I wasn't making a comment about quality. That is a largely subjective issue in the case of frame finishes (and most other things), although certain characteristics of a frame finish might be considered by consensus to be better or worse.
My point was that something that's not original is *different.* Whether that difference floats your boat higher or lower is a matter for your taste buds.
Charles "original tastes better" Andrews Los Angeles
<email@example.com> Sent: Saturday, June 02, 2007 6:46 PM Subject: Re: [CR]re: when is a restoration not a restoration?
Being a craftsman, likes to support craftspeople, and agreeing wholeheartedly with with your assessment of the potential of quality enhancement which IS generally good for a functional object, I really appreciate your perspective on refinishing. And even better, co opting ideas and choices of the user in the process...cool
Add this to my appreciation of a good patina allows me to appreciate the 4 newly repainted frames Rita and I just got back from Mike Barry with just as much vigor of the ones that have obviously been and will be well used and loved...gabriel
got a off topic bike in the basement that allegedly was used by Hincapie that needs a new stem and steertube, could use some touch up hear and there, anyone have any ideas?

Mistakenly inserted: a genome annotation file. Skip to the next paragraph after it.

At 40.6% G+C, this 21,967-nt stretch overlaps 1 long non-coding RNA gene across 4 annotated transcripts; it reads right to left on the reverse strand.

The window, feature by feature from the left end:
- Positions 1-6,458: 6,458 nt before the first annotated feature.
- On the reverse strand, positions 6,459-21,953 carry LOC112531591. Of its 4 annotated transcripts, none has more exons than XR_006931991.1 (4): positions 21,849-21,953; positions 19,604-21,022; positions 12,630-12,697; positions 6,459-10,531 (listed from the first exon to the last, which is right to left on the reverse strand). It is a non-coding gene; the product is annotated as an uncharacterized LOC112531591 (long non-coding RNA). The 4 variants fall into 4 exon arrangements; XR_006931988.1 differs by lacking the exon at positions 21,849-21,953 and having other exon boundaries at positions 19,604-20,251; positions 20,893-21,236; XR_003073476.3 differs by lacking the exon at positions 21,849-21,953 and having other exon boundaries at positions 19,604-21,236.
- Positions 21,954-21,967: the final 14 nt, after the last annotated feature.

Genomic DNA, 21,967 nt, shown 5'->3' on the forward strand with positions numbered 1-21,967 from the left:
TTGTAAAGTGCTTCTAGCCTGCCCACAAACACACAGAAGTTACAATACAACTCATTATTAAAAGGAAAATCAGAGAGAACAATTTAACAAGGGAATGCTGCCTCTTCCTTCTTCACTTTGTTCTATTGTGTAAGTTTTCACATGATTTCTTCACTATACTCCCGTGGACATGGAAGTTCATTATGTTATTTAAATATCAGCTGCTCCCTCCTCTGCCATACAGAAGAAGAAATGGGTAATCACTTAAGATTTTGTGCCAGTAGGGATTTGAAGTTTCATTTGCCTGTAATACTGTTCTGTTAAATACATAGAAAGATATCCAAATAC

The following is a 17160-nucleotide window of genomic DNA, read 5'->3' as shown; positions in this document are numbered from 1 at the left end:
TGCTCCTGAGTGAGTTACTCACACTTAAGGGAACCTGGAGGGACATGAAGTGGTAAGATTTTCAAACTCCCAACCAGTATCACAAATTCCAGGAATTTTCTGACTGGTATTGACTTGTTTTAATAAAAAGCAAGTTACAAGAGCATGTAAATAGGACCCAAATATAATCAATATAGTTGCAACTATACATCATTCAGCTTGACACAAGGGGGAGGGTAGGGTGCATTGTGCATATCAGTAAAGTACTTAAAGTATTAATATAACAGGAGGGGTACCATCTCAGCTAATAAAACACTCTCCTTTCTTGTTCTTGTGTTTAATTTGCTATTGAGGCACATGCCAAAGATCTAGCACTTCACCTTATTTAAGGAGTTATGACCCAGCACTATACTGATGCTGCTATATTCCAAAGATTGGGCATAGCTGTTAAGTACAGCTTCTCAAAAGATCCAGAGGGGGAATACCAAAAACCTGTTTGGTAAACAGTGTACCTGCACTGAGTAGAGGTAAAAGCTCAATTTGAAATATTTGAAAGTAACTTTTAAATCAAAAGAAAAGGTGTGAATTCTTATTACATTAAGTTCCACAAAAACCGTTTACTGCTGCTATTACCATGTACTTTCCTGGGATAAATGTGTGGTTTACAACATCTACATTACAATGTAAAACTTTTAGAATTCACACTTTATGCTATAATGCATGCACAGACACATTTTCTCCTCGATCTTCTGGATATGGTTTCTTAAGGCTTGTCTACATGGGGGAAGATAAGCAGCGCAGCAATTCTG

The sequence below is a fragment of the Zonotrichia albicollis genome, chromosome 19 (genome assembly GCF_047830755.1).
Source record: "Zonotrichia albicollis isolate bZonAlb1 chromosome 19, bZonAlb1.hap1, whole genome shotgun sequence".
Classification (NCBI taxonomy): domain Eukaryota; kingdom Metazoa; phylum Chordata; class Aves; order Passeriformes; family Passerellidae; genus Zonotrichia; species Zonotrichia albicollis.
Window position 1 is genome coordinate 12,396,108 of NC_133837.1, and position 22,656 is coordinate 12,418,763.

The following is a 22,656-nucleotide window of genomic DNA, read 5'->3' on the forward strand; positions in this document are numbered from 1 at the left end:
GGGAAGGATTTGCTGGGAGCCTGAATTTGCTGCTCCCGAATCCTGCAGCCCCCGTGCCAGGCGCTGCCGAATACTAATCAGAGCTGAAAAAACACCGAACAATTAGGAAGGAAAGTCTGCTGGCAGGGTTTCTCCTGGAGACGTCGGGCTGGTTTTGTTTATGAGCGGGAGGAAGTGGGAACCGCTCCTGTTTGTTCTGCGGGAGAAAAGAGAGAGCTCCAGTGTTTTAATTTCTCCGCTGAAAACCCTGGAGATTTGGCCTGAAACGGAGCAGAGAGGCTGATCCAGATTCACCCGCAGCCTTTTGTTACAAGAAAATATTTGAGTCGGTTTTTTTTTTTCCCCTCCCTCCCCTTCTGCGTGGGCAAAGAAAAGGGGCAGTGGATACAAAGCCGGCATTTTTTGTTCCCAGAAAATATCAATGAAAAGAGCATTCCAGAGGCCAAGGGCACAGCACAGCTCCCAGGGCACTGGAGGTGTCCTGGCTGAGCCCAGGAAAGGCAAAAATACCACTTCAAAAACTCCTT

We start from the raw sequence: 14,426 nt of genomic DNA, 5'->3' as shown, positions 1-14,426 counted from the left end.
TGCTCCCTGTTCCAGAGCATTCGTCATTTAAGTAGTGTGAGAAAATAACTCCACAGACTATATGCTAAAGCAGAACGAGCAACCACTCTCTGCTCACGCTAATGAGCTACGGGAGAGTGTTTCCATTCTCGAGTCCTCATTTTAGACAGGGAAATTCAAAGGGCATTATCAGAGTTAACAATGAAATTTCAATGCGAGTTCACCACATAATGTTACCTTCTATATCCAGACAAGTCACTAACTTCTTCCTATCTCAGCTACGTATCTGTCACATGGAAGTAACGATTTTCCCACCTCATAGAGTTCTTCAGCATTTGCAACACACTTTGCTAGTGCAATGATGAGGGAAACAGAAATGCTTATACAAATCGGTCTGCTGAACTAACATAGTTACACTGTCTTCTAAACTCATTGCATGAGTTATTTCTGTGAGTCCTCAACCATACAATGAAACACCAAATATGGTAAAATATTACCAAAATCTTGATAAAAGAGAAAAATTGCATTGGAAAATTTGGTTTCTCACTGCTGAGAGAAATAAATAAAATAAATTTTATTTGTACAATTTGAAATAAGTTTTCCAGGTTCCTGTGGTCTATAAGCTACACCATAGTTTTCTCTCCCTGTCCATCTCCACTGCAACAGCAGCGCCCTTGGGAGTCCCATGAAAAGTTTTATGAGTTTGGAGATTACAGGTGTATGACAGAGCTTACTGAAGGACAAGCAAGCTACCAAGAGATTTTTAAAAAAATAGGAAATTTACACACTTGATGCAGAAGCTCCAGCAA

Thomas Adams wrote:
> Dear Charles & List:
> But might not the river be improved when you step in the second time?
> Philosophically, a refinish is also a unique point in time, and
> represents the owner communing more closely with the soul of his
> machine, making it more his or hers, making it "better". Certainly
> any of the reputable refinishers on the list will do a "better" job
> than just about any factory applied finish I've seen. After all, a
> bike is, at its heart, a tool, and tools that are given a "better"
> (more durable, more protective and prettier) finish coat are better
> tools. We buy bikes because of what we believe about the skill of
> the man or men who selected the materials, designed the geometry,
> mitered the tubes and brazed the joints: no one asks the name of the
> bloke who spritzed on the enamel. If we didn't care about that when
> we bought the frame, why suffer the indignity of an ugly bike to
> perpetuate what is the least important part of a bike? If
> collectors pay more for a ratty, chipped up original finish that's
> allowing the frame to rust away, well that merely illustrates how
> many poor misguided fellows there are in the world :-) Cher
> Charles, we'll have to agree to disagree.
> Tom "paint is a consumable" Adams, Shrewsbury NJ